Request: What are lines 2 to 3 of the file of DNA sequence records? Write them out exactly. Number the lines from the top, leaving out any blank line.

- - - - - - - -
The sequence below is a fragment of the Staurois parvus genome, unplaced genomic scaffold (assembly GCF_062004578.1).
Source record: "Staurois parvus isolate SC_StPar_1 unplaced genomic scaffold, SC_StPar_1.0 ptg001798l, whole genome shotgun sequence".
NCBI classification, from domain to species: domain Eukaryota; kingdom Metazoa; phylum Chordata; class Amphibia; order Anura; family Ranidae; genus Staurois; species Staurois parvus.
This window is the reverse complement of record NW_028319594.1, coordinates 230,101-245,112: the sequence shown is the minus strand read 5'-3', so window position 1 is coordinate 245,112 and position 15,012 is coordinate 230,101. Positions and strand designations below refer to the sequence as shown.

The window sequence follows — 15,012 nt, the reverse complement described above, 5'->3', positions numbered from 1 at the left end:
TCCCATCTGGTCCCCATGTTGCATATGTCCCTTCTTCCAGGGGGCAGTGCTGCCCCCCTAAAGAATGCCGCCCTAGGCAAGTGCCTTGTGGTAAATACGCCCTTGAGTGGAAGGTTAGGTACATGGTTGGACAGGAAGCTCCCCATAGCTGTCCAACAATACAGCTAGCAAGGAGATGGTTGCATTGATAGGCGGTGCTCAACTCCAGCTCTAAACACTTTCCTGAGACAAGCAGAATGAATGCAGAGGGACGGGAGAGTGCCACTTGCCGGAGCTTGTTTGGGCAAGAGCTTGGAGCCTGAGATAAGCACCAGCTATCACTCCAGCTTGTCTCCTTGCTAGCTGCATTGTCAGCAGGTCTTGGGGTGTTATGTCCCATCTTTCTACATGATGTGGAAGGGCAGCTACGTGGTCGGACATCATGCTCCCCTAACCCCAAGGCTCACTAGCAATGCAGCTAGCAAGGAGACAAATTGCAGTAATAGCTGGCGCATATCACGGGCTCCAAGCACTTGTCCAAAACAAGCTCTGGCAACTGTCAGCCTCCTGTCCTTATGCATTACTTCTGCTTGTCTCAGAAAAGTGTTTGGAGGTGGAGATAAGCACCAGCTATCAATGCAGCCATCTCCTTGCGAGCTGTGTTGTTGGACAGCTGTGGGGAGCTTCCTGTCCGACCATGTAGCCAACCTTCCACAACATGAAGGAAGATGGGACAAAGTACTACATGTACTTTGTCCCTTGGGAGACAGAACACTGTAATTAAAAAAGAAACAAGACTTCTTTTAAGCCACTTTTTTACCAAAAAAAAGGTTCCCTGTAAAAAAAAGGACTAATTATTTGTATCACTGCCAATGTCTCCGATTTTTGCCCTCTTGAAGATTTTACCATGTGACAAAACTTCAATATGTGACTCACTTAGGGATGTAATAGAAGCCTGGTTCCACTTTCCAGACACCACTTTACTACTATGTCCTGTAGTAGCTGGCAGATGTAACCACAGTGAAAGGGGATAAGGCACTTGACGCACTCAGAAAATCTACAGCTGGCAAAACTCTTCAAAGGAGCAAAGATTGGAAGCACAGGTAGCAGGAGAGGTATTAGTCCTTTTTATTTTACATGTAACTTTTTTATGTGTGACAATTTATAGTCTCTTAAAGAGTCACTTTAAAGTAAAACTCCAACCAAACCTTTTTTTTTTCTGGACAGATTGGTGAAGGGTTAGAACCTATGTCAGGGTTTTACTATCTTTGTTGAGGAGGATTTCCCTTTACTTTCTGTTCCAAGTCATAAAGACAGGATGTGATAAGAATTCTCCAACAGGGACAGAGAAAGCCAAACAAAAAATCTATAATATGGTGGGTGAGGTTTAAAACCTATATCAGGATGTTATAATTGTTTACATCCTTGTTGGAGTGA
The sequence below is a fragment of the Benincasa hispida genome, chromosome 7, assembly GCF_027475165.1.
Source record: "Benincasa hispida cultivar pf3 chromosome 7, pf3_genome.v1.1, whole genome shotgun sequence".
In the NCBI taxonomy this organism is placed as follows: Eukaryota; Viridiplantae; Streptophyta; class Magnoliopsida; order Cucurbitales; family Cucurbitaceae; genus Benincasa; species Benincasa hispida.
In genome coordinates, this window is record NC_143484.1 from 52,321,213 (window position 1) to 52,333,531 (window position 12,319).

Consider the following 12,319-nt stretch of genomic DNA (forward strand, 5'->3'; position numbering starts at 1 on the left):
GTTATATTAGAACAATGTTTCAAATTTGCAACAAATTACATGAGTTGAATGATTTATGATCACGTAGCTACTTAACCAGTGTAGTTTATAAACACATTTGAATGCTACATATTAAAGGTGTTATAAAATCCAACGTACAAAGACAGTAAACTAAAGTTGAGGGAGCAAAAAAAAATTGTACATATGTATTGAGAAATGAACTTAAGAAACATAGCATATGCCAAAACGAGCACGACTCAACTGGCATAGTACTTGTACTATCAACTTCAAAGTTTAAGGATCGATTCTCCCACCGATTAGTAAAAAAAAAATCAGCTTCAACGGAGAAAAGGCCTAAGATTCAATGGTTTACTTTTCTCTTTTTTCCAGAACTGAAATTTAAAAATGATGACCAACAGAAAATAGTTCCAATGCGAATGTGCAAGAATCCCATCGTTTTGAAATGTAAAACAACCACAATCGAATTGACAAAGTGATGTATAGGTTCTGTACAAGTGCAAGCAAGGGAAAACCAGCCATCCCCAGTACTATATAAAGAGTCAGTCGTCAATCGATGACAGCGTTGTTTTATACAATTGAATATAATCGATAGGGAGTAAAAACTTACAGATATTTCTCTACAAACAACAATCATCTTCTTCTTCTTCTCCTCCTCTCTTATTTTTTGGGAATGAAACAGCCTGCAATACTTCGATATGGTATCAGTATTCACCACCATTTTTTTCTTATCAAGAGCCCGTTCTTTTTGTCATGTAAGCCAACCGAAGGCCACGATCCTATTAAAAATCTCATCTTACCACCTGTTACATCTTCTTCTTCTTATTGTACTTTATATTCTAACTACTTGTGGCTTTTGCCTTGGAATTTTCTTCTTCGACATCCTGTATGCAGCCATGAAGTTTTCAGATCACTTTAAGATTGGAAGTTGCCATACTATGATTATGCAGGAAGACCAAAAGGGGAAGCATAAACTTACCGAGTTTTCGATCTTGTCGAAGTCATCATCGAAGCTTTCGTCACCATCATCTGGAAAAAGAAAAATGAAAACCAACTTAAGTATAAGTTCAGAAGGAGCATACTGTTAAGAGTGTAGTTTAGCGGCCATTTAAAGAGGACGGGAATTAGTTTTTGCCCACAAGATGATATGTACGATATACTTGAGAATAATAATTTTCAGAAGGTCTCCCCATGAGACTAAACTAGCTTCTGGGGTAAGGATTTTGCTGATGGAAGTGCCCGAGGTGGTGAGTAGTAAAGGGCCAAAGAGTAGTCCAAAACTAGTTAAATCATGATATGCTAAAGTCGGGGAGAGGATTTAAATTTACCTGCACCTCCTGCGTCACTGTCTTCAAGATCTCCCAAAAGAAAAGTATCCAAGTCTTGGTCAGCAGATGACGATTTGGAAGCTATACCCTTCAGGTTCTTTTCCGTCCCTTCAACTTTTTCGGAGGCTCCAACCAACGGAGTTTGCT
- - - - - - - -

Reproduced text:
Source record: "Staurois parvus isolate SC_StPar_1 unplaced genomic scaffold, SC_StPar_1.0 ptg001798l, whole genome shotgun sequence".
NCBI classification, from domain to species: domain Eukaryota; kingdom Metazoa; phylum Chordata; class Amphibia; order Anura; family Ranidae; genus Staurois; species Staurois parvus.